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Indian Health Services Extends Telehealth Partnership

Analysis  |  By Eric Wicklund  
   August 05, 2022

The Health and Human Services Department is continuing its contract with Avel eCare to provide telehealth services for roughly 150,000 American Indians and Alaska Natives.

The Health and Human Services Department is extending its partnership with Avel eCare to deliver telehealth services to roughly 150,000 American Indians and Alaska Natives.

The HHS' Indian Health Services launched a virtual care platform in 2017 with the South Dakota-based Avera Health network, with a contract to deliver specialty clinic services to reservations in Nebraska and the Dakotas. The project expanded to Montana and Wyoming in 2019 and was kept in place when Avera sold its telehealth services to Aquiline Capital Partners in 2021.

The program offers improved access to healthcare services for a population that is predominantly located in rural areas, where access is difficult, and whose life expectancy is 5.5 years less than the average.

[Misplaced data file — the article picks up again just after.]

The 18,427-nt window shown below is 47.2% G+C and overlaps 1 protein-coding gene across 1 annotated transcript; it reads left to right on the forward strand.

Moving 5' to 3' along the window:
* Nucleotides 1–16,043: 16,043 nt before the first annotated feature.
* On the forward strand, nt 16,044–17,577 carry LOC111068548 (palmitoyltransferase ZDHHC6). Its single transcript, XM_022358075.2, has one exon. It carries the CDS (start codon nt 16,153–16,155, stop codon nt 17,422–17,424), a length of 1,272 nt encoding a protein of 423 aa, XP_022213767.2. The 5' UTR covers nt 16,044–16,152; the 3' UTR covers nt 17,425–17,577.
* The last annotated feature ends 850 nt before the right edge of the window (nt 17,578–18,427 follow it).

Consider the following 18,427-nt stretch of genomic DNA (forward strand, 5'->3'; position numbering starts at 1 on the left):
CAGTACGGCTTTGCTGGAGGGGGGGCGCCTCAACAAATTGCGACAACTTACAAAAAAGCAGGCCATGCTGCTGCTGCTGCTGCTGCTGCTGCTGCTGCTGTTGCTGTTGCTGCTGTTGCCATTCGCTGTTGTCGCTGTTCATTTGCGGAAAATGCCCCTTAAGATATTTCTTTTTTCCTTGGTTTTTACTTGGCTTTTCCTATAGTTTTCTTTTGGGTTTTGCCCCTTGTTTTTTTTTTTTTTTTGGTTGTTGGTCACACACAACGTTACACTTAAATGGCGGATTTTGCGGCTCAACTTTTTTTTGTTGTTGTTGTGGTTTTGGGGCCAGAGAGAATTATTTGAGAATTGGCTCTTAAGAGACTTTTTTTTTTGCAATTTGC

“Telemedicine is one of the best ways to ensure vital access to quality healthcare in these remote, hard-to-reach tribal communities," Brian Erickson, vice president and general manager of behavioral health and specialty clinic at Avel eCare, said in a press release. "Before this, many tribal members would either travel hundreds of miles to see a doctor or forgo care altogether."

The new deal extends the partnership another five years and expands the services offered to include psychiatric support for emergency departments and sexual assault medical forensic exams (eSANE).

Eric Wicklund is the Innovation and Technology Editor for HealthLeaders.


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